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1-2-3, You Love Me

By Jill Howarth
Authors:
Jill Howarth
From one bear hug to twelve pretty red roses, 1-2-3, You Love Me will foster lots of hugs, kisses, and affection between parent and child while teaching young ones to count from one to twelve. With charming love-filled illustrations, sturdy pages, and clever rhyming text, this is the perfect gift for baby for Valentine's Day or any time of year. Sipping on yummy shakes, cuddling puppies, counting the colors in a rainbow, and making music with friends are all ways that children can express their love for their friends and family with Jill Howarth's delightful new board book.

10 Little Kisses

By Taylor Garland
Authors:
Taylor Garland
This Valentine's Day, everyone from puppies to polar bears is saying "I love you!" Share hugs and kisses--and an easy counting lesson--with baby in this sing-along board book full of sweet animal photography.

The 12 Days of Christmas

By Jill Howarth
Authors:
Jill Howarth
Share the joy of the holiday season with the classic Christmas carol, "The Twelve Days of Christmas." Readers will sing along with adorable woodland animals as they recount all the extravagant gifts they've received each day from their true loves.Featuring fun, retro-inspired illustrations on thick, sturdy pages, The 12 Days of Christmas is a must-have to complete any Christmas celebration year after year!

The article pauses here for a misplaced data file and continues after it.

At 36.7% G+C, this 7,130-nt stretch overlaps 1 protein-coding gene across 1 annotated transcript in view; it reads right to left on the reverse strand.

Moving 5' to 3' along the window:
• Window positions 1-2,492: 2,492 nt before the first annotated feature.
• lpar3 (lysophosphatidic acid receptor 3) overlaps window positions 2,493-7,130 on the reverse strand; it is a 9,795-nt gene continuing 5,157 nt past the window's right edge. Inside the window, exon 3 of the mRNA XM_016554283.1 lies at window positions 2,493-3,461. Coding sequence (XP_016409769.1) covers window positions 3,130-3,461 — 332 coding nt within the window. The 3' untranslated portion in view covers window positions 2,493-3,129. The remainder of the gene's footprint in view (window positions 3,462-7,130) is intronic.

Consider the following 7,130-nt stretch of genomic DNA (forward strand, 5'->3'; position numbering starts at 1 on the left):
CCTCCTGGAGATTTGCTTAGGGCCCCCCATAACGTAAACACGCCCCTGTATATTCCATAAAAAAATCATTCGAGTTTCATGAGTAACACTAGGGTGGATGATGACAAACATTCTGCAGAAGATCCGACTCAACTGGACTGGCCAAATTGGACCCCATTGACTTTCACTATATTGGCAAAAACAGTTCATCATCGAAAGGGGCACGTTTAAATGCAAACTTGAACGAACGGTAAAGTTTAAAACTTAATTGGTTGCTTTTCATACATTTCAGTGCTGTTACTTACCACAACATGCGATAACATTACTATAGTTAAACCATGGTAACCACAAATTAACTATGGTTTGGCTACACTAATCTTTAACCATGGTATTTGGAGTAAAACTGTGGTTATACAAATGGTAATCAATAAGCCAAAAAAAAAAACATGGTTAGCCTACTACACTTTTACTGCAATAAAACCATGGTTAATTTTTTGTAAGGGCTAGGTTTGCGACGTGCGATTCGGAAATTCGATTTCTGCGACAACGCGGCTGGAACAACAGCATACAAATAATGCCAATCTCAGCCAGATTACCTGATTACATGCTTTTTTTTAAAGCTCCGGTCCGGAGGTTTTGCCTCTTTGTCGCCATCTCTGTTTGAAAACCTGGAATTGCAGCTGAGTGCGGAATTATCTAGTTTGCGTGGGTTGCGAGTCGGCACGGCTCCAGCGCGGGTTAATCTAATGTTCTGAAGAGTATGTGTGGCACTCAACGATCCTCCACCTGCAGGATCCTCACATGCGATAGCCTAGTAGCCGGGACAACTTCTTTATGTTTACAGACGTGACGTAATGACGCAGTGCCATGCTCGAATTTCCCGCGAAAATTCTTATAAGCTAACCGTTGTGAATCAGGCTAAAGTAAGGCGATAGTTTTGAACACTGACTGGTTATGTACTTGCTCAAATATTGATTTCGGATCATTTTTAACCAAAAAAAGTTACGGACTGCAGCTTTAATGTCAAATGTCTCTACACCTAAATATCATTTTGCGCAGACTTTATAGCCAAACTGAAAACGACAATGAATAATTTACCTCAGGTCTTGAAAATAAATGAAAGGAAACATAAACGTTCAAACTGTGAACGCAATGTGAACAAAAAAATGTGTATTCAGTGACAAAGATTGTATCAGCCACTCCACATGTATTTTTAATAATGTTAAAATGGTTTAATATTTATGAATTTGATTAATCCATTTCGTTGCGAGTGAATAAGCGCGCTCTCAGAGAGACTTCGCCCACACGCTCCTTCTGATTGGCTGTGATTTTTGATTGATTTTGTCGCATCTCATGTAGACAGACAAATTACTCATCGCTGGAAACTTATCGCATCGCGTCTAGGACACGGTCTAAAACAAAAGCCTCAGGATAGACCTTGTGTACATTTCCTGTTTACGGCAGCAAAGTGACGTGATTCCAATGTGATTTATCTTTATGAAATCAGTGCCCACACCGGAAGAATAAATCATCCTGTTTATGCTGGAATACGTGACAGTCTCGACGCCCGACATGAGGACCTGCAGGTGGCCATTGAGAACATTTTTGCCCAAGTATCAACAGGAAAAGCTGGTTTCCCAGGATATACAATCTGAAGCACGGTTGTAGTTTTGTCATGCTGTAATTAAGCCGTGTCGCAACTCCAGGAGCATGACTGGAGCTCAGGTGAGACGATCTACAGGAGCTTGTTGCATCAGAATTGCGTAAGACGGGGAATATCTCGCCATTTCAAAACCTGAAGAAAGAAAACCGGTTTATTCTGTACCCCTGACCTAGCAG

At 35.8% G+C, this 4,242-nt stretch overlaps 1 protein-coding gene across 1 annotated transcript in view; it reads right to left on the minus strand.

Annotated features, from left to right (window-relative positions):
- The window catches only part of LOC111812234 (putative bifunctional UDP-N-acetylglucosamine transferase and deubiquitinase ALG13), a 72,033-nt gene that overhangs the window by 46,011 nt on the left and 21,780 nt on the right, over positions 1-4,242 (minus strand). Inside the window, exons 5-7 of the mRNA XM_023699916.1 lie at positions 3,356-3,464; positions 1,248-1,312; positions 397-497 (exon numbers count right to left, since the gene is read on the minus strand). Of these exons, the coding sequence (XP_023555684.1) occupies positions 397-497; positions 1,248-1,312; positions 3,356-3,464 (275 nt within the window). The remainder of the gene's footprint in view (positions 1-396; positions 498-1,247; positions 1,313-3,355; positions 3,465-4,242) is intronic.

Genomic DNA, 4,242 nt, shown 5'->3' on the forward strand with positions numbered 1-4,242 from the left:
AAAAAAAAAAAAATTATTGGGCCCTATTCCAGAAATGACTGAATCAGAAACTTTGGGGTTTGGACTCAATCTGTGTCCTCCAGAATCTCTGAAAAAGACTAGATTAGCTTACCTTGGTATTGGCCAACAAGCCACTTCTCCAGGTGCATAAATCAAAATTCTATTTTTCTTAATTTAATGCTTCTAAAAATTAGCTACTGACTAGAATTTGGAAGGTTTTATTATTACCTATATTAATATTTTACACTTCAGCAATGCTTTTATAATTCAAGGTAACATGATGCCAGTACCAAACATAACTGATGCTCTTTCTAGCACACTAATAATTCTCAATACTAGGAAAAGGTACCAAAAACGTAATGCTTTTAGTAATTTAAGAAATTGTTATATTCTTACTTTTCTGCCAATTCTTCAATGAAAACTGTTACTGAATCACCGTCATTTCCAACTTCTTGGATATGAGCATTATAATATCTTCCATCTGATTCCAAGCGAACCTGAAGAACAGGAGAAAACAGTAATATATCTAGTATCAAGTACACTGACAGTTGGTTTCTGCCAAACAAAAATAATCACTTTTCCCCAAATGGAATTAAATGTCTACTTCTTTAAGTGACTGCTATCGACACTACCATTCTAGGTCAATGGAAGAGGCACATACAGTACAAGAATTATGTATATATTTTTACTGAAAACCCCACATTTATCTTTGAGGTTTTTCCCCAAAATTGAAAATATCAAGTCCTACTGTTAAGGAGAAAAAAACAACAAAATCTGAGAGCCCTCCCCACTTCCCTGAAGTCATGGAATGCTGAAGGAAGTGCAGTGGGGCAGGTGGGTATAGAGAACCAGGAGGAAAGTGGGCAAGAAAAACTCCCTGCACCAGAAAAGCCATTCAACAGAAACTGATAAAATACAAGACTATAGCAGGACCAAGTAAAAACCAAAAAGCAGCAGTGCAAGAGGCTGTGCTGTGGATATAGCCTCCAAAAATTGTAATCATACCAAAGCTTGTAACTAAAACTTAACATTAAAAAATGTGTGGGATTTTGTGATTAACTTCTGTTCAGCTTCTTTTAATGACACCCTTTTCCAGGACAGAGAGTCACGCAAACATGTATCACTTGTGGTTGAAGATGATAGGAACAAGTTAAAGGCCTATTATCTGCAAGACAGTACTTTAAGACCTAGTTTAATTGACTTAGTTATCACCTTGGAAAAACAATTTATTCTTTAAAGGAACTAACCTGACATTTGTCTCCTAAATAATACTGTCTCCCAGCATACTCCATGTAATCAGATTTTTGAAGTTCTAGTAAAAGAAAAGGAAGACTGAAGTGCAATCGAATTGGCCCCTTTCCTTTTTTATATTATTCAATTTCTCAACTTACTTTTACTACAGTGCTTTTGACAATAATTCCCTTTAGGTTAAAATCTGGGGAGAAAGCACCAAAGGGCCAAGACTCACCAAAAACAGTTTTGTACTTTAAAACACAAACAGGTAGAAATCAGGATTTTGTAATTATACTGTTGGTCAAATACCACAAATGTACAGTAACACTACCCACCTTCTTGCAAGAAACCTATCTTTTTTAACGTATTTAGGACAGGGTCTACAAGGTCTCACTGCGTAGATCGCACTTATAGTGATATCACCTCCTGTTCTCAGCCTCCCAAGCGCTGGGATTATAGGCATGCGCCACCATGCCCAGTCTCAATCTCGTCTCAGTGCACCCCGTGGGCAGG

46 Pages

By Scott Liell
Authors:
Scott Liell
Thomas Paine, a native of Thetford, England, arrived in America's colonies with little in the way of money, reputation, or prospects, though he did have a letter of recommendation in his pocket from Benjamin Franklin. Paine also had a passion for liberty in all its forms, and an abiding hatred of tyranny. His forceful, direct expression of those principles found voice in a pamphlet he wrote entitled Common Sense , which proved to be the most influential political work of the time. Ultimately, Paine's treatise provided inspiration to the second Continental Congress for the drafting of the Declaration of Independence. 46 Pages is a dramatic look at a pivotal moment in our country's formation, a scholar's meticulous recreation of the turbulent years leading up to the Revolutionary War, retold with excitement and new insight.